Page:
profits, so let’s explore these two reasons in some more detail.

Hedge Betting to Reduce Risk

Hedge betting to reduce risk typically involves taking a
small guaranteed loss to avoid the possibility of making a
larger loss. There are a few reasons why you might want to do
this, with the most common being that you have placed a wager
and no longer have any confidence in it winning. This can be due
to simply having doubts about why you placed the wager in the
first place, or something could happen to affect your views on
the chances of it winning.

For example, let’s say you placed a $100 point spread wager
on the Tennessee Titans for an upcoming football match against
the Tampa Bay Buccaneers. At some point before the game starts
you have a change of heart about the bet, and no longer want to
be exposed to the potential $100 loss. Maybe the quarterback has
just got injured, or maybe your instinct is telling you that you
made a bad bet in the first place.

Rather than let the bet ride, you could choose to hedge it by
placing a $100 point spread wager on the Buccaneers too.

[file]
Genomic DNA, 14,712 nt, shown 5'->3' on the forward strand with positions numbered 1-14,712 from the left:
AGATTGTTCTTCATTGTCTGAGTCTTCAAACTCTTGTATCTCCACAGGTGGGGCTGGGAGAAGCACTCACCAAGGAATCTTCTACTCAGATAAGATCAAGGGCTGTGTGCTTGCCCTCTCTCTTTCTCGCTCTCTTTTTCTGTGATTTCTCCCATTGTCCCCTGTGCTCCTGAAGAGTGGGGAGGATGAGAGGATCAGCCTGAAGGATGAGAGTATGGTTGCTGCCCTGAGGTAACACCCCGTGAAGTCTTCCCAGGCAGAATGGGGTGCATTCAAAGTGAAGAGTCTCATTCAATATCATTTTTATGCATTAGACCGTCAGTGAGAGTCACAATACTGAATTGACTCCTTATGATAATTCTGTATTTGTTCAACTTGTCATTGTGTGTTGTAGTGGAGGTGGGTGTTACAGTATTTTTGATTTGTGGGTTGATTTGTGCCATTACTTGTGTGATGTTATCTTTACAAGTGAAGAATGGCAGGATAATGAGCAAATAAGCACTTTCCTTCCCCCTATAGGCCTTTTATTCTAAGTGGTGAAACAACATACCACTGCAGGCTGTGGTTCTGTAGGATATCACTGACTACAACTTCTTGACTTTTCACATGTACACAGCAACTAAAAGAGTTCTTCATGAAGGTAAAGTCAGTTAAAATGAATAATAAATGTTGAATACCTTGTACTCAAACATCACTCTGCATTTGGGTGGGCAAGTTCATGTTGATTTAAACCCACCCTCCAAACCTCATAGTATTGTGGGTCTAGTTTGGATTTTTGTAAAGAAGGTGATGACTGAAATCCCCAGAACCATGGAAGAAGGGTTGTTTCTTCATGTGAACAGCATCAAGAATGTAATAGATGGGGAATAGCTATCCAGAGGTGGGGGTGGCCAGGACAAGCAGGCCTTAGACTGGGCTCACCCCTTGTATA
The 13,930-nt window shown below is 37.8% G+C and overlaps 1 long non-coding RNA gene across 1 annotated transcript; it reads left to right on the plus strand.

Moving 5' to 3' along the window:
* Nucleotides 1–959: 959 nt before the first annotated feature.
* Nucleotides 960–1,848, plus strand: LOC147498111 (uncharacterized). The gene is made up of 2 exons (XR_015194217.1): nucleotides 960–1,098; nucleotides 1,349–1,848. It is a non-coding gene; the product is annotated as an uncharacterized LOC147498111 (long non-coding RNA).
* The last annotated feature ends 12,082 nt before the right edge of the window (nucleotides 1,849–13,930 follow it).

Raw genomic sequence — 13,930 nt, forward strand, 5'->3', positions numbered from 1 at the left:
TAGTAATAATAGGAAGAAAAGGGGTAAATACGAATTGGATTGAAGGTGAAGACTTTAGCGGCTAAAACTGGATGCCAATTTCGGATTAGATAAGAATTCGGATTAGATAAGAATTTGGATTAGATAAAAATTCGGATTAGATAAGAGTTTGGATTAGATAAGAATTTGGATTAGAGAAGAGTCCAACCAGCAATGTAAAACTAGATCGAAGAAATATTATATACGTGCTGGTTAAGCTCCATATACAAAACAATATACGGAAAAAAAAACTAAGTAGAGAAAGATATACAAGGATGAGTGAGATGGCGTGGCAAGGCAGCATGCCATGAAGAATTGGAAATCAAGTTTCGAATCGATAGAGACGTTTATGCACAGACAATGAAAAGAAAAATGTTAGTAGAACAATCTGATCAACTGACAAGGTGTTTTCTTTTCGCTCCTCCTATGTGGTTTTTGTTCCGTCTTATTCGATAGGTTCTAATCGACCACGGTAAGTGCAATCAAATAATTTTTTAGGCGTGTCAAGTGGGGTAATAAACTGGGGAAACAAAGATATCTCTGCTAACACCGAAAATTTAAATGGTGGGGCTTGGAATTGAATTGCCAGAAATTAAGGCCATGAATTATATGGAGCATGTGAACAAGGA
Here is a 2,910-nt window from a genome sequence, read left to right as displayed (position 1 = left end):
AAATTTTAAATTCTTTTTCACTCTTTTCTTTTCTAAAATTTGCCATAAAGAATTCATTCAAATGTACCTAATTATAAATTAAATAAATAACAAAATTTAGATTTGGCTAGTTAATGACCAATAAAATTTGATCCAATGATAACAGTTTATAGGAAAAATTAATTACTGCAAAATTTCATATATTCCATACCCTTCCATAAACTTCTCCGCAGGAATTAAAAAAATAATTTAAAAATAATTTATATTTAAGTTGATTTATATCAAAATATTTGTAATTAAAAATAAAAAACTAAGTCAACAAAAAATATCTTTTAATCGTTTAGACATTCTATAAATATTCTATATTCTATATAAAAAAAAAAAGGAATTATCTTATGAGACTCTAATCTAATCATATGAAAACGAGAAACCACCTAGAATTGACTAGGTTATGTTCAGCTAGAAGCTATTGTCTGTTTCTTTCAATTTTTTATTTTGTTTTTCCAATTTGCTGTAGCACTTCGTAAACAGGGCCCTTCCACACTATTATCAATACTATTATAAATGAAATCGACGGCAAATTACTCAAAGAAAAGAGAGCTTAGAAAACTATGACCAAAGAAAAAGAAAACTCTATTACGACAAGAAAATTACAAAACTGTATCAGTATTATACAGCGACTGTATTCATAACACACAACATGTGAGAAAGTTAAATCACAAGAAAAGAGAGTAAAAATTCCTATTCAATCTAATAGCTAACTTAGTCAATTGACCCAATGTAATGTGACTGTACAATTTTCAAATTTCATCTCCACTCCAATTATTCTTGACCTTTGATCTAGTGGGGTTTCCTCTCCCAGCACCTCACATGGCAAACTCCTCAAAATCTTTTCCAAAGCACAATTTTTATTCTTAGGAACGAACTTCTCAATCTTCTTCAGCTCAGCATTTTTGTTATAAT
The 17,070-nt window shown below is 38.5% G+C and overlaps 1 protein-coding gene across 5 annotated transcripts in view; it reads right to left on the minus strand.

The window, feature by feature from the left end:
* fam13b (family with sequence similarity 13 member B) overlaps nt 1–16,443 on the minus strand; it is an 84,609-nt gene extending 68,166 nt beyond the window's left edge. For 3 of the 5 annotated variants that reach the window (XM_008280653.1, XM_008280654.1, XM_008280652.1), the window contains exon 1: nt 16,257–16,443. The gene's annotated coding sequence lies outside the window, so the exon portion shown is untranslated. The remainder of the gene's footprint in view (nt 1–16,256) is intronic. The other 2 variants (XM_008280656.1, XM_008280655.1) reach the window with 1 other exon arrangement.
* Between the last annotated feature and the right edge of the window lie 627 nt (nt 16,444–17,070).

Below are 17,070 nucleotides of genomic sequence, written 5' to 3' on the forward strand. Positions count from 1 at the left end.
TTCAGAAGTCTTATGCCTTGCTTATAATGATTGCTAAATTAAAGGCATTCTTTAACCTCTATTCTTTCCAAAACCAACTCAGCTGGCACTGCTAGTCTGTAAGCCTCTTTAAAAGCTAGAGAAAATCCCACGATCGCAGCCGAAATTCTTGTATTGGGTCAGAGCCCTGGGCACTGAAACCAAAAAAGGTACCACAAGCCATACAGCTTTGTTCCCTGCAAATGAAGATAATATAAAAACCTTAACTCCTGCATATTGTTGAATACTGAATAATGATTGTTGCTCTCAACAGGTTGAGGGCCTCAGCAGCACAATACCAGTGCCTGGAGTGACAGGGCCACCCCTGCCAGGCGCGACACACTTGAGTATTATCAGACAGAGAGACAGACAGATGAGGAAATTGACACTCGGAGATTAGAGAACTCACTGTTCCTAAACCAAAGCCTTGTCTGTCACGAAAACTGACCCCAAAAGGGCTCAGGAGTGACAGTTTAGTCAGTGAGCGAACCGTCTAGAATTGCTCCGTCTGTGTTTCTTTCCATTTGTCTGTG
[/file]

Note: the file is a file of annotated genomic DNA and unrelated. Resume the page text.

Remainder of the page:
Assuming the line hasn’t moved, one of the two wagers is
guaranteed to win. You’ll lose a little bit of money as the odds
for both bets will both be just below evens, but your loss will
only be a fraction of the $100 you were originally exposed too.

Hedge Betting to Guarantee Profits

Depending on the types of wagers you place, there may well be
occasions when you can use hedge betting to guarantee profits.
An example could be if you placed a wager on a team to win the
Super Bowl at the start of the season and then that team made it
to the Super Bowl final. You could hedge that wager by placing
another one on the other team to win the Super Bowl. If you got
the math right then you could create a situation where you make
an overall profit regardless of which team wins.

Another example would be if you placed a six team parlay or
accumulator, and the first five teams you backed all won. You
would then stand to make a sizable profit if the sixth team won
too, but stand to make nothing if it didn’t. At this point you
could place another wager on the opposing team to win, and again
you would be able to guarantee an overall profit.

Hedge Betting Examples

Now that we’ve explained the basics of hedge betting and why
you might want to use it, we’ll show you a few examples of some
hypothetical scenarios to illustrate exactly how you can use it.

In each of these examples we will be using the decimal odds format. If you’re not
familiar with this format, please take a look at our article where we explain the different
types of odds
. We also provide a tool which converts odds into different formats that you
might find useful.

Hedging a Future/Outright Bet

Hedging a futures or outright bet is one of the most common
uses of the hedge betting strategy. The idea here is that, in
the right set of circumstances, you can create a situation where